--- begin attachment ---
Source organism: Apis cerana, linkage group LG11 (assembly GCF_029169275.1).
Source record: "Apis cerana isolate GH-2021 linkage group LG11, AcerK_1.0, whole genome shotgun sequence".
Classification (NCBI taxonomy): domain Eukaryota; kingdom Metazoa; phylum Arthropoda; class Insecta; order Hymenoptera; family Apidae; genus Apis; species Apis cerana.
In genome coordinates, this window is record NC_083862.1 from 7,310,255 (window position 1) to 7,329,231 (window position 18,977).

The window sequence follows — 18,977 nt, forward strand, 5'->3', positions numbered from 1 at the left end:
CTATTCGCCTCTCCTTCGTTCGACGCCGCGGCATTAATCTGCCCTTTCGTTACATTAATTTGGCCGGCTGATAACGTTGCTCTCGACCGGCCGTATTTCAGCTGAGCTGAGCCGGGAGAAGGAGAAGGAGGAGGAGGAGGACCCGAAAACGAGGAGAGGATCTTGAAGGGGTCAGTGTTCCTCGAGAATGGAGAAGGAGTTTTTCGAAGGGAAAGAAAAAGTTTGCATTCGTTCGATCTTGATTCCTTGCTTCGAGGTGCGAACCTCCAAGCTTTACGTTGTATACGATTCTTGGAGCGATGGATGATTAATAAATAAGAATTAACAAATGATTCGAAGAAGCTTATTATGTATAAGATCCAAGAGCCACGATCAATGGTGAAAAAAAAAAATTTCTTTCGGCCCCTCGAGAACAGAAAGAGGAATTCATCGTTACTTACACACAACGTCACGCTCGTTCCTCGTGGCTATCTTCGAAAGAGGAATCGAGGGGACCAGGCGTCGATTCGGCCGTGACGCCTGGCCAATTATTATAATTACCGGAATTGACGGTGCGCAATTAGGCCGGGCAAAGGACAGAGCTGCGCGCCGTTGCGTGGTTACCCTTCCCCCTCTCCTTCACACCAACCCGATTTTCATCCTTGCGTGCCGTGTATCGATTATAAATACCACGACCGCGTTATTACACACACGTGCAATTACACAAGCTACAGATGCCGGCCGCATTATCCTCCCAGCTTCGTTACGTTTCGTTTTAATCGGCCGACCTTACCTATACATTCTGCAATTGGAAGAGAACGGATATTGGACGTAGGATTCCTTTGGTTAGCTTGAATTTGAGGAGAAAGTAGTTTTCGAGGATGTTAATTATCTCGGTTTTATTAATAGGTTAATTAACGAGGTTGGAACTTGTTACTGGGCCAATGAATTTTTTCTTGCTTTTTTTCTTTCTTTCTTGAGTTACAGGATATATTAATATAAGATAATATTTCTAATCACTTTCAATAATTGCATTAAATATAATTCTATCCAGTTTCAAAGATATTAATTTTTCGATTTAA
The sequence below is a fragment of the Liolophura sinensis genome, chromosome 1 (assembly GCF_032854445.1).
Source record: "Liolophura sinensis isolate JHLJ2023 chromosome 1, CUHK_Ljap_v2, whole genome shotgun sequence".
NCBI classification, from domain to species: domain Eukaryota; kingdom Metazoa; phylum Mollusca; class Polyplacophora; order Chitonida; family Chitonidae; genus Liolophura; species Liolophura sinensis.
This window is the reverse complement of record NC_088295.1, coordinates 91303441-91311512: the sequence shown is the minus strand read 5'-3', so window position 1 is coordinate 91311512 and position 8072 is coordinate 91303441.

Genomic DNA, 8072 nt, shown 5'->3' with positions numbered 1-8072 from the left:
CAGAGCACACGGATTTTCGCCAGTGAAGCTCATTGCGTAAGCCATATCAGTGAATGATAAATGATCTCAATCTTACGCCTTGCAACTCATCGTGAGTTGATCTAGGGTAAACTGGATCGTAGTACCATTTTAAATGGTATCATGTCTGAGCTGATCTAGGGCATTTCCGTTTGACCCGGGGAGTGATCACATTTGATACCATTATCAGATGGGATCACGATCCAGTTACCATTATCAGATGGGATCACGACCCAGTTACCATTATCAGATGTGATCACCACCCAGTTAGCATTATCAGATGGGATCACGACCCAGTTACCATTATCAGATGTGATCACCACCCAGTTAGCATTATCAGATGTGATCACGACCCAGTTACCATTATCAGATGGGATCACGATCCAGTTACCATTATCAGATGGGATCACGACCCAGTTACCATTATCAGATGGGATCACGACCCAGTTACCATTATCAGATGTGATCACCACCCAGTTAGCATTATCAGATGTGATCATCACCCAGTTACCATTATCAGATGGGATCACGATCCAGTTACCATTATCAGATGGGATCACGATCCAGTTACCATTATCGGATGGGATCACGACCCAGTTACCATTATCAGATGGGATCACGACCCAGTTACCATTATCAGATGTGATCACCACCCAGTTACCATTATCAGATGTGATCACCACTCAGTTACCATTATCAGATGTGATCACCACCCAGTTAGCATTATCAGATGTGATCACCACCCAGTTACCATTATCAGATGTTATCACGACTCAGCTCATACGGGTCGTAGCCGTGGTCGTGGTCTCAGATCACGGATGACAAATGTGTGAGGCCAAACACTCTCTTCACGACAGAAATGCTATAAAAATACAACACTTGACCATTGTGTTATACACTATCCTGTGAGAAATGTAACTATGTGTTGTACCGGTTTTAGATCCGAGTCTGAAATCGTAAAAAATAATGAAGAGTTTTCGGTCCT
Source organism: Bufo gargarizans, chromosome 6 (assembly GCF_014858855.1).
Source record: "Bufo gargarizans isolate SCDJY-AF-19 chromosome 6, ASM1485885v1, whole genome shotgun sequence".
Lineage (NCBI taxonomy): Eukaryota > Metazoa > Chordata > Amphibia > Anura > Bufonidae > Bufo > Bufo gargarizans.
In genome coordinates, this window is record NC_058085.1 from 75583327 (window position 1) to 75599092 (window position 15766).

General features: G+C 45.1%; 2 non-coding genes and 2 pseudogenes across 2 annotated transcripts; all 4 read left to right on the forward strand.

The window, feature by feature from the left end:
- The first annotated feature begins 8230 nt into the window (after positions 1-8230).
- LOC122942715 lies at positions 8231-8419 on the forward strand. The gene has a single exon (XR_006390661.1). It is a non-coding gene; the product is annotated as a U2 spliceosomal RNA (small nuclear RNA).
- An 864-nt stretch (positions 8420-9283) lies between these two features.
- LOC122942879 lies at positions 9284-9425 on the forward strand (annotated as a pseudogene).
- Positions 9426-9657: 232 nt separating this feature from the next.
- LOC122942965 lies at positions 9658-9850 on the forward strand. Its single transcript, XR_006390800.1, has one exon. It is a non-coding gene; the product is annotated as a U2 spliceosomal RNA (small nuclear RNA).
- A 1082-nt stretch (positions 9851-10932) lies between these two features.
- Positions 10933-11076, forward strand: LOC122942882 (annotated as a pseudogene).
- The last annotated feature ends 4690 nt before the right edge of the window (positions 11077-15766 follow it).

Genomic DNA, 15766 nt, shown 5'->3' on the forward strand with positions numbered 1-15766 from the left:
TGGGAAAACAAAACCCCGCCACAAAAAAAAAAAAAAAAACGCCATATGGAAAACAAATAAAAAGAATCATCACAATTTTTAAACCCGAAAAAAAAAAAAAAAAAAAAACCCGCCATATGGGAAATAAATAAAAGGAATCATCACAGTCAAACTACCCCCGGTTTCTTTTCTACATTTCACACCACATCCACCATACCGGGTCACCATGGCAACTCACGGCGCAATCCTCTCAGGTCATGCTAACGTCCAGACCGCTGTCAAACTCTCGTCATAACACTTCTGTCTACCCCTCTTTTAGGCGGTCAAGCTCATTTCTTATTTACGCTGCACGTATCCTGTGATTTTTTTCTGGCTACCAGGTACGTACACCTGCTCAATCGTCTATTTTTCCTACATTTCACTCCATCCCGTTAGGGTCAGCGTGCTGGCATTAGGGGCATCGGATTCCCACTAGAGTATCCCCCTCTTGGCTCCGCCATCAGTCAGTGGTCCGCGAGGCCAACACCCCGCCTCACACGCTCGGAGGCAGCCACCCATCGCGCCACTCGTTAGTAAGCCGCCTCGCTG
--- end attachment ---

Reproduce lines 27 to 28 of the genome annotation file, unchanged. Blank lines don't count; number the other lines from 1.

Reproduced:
- The last annotated feature ends 4690 nt before the right edge of the window (positions 11077-15766 follow it).

Genomic DNA, 15766 nt, shown 5'->3' on the forward strand with positions numbered 1-15766 from the left: